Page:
Most people come to see me for help not with serious mental illness but with problems dished out by the school of hard knocks. On a first visit we scope the territory, I set up a mental database, and we set goals for our work together.
No matter what the issues are, depression and anxiety are usually in the picture, because we humans are hard wired for them. They are byproducts of effort and uncertainty combined. So you might ask, why not just get rid of these and other problems with medication?
The answer is not simple.
Generally speaking, if you want your insurance policy to pay for your treatment, you will have to be evaluated by a therapist before you knock on a psychiatrist’s door for meds.
Insurers reimburse physicians only for writing scripts and not for psychotherapy. While some psychiatrists wear both hats, you will probably have to see two different professionals unless you want to pay for your care out of pocket.
How I as a social worker decide whether drugs may be warranted depends on whether the person to be medicated is an adult or a child. Before we consider either case, a few words about the human body are in order.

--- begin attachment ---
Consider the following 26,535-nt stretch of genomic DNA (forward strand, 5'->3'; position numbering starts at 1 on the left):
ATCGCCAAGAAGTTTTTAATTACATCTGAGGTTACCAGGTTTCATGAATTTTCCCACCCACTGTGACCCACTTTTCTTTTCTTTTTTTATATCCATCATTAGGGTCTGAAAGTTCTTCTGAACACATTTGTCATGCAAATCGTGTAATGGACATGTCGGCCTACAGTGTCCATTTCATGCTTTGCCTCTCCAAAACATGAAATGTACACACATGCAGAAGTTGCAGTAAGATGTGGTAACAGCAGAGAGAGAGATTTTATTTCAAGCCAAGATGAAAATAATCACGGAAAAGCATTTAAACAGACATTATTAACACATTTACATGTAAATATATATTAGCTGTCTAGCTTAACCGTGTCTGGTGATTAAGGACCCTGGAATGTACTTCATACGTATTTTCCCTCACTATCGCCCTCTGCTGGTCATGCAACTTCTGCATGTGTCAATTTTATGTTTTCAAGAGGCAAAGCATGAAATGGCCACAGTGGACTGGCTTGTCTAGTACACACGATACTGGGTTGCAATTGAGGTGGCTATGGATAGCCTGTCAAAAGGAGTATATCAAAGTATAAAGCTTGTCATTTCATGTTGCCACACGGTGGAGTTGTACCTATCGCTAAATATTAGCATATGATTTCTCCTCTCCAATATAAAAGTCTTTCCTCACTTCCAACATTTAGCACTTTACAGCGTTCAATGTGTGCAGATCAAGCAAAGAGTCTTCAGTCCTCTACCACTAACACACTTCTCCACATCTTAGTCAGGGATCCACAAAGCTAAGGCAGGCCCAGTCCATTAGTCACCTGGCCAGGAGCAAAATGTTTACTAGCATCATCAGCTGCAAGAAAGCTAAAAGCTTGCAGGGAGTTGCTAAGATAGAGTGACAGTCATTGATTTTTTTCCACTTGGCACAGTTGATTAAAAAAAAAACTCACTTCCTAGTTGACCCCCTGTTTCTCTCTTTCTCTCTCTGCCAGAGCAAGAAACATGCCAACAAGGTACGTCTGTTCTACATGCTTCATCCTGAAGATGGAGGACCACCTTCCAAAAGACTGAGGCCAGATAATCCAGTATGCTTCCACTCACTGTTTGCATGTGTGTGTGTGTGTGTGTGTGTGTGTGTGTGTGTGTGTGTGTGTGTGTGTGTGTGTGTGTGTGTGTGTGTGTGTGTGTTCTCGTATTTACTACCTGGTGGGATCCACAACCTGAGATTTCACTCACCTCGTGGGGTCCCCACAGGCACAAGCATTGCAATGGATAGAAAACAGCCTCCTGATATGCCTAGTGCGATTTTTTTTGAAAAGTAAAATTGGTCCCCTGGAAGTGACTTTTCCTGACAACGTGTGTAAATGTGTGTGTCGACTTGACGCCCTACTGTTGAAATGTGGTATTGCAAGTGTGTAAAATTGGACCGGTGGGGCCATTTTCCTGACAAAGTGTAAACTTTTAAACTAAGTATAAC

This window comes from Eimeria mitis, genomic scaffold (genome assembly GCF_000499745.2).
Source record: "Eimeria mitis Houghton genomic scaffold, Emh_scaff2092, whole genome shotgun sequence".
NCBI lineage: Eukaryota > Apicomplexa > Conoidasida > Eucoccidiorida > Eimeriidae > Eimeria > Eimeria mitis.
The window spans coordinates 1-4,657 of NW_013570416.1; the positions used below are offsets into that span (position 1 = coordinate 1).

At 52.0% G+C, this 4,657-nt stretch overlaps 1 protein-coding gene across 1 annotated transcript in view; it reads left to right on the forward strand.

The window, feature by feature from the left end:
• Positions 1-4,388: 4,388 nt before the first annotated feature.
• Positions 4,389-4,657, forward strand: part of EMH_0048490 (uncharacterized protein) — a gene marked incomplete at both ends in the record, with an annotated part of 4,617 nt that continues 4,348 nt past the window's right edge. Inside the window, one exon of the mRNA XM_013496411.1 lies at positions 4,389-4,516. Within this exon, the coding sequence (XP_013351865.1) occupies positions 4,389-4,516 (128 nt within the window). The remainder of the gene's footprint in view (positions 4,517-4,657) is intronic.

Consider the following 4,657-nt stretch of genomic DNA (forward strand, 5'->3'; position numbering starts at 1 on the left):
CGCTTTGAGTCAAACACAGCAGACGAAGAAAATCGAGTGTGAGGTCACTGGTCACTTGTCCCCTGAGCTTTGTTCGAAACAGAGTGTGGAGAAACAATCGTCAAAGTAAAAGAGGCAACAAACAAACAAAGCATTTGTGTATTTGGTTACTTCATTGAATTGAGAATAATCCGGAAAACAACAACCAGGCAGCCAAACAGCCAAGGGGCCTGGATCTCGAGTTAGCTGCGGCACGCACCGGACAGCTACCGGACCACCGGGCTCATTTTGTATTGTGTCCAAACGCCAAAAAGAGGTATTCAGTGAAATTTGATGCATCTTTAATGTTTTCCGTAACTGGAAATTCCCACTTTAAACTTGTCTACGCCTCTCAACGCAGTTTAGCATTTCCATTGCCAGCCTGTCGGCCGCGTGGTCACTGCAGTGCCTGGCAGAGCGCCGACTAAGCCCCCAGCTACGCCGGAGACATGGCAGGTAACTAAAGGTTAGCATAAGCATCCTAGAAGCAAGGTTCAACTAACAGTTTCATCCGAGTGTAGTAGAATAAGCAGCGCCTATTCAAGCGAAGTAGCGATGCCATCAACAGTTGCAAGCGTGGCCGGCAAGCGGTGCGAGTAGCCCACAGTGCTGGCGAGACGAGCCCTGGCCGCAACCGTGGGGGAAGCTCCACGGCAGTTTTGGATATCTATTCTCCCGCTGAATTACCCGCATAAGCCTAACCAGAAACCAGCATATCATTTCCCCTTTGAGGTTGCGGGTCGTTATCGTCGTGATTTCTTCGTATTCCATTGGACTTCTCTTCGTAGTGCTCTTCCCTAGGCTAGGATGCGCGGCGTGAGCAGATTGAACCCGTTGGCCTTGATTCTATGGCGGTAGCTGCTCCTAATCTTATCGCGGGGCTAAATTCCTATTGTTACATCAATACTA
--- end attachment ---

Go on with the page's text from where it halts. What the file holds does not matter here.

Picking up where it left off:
Our physical plant is marvelously complex, resilient, and long-lasting. Despite centuries of medical advance, it remains to a large extent mysterious in its workings. In our time, brains continue to be less fully understood than the rest of us.
Physicians who treat us for malaria or a broken leg operate with considerably greater knowledge of cause and effect than do neurologists or psychiatrists.
Consequently it remains true that medications, as regards both types and dosages, are somewhat impressionistically prescribed for maladies of the mind. They have on-label and (achtung!) off-label uses.
Clinicians often consider how well a patient “tolerates” a particular cocktail. The choice of words makes sense, given that medications are foreign substances whose impact on our system is imperfectly understood.
Since we are calibrated for survival, once the body encounters an alien substance, it will try to adapt while conducting business as usual. For this reason medications are often most effective at the start. Larger doses may be required over time to achieve the same result.
Discharging medication may be difficult. The patient may notice the side effects of withdrawal even when the dosage is ever so gradually reduced. These problems are compounded when doctors prescribe not one but several drugs.